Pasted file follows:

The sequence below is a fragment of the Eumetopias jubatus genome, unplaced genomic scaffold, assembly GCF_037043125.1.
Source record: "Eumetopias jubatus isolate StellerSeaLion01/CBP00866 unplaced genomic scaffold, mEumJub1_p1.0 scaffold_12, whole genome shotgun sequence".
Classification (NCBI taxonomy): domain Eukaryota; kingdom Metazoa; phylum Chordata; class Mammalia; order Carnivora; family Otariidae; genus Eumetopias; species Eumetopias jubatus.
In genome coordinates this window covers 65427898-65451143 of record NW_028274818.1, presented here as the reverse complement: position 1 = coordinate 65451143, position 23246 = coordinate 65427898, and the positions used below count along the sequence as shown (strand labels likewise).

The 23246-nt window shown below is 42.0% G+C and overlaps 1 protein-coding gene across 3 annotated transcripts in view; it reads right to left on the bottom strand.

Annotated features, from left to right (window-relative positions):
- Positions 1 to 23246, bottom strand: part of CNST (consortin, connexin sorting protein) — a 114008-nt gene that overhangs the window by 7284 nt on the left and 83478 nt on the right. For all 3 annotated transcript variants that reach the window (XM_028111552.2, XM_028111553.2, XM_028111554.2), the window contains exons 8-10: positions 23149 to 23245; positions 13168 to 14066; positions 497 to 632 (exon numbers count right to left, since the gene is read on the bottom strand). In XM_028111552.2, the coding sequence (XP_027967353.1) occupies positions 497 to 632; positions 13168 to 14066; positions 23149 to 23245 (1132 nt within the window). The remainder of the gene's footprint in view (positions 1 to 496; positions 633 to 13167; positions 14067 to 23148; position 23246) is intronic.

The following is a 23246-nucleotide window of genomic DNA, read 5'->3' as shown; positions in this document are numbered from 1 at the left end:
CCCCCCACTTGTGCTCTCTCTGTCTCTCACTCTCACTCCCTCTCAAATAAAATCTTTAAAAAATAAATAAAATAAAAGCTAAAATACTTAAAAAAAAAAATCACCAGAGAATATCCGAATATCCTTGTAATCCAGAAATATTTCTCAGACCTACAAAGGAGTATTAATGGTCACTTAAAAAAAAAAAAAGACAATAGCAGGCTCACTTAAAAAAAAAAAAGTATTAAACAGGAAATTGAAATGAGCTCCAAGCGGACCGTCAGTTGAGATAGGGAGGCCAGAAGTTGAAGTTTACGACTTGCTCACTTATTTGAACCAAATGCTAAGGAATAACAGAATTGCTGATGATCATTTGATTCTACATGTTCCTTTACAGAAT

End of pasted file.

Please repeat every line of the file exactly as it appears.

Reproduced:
The sequence below is a fragment of the Eumetopias jubatus genome, unplaced genomic scaffold, assembly GCF_037043125.1.
Source record: "Eumetopias jubatus isolate StellerSeaLion01/CBP00866 unplaced genomic scaffold, mEumJub1_p1.0 scaffold_12, whole genome shotgun sequence".
Classification (NCBI taxonomy): domain Eukaryota; kingdom Metazoa; phylum Chordata; class Mammalia; order Carnivora; family Otariidae; genus Eumetopias; species Eumetopias jubatus.
In genome coordinates this window covers 65427898-65451143 of record NW_028274818.1, presented here as the reverse complement: position 1 = coordinate 65451143, position 23246 = coordinate 65427898, and the positions used below count along the sequence as shown (strand labels likewise).

The 23246-nt window shown below is 42.0% G+C and overlaps 1 protein-coding gene across 3 annotated transcripts in view; it reads right to left on the bottom strand.

Annotated features, from left to right (window-relative positions):
- Positions 1 to 23246, bottom strand: part of CNST (consortin, connexin sorting protein) — a 114008-nt gene that overhangs the window by 7284 nt on the left and 83478 nt on the right. For all 3 annotated transcript variants that reach the window (XM_028111552.2, XM_028111553.2, XM_028111554.2), the window contains exons 8-10: positions 23149 to 23245; positions 13168 to 14066; positions 497 to 632 (exon numbers count right to left, since the gene is read on the bottom strand). In XM_028111552.2, the coding sequence (XP_027967353.1) occupies positions 497 to 632; positions 13168 to 14066; positions 23149 to 23245 (1132 nt within the window). The remainder of the gene's footprint in view (positions 1 to 496; positions 633 to 13167; positions 14067 to 23148; position 23246) is intronic.

The following is a 23246-nucleotide window of genomic DNA, read 5'->3' as shown; positions in this document are numbered from 1 at the left end:
CCCCCCACTTGTGCTCTCTCTGTCTCTCACTCTCACTCCCTCTCAAATAAAATCTTTAAAAAATAAATAAAATAAAAGCTAAAATACTTAAAAAAAAAAATCACCAGAGAATATCCGAATATCCTTGTAATCCAGAAATATTTCTCAGACCTACAAAGGAGTATTAATGGTCACTTAAAAAAAAAAAAAGACAATAGCAGGCTCACTTAAAAAAAAAAAAGTATTAAACAGGAAATTGAAATGAGCTCCAAGCGGACCGTCAGTTGAGATAGGGAGGCCAGAAGTTGAAGTTTACGACTTGCTCACTTATTTGAACCAAATGCTAAGGAATAACAGAATTGCTGATGATCATTTGATTCTACATGTTCCTTTACAGAAT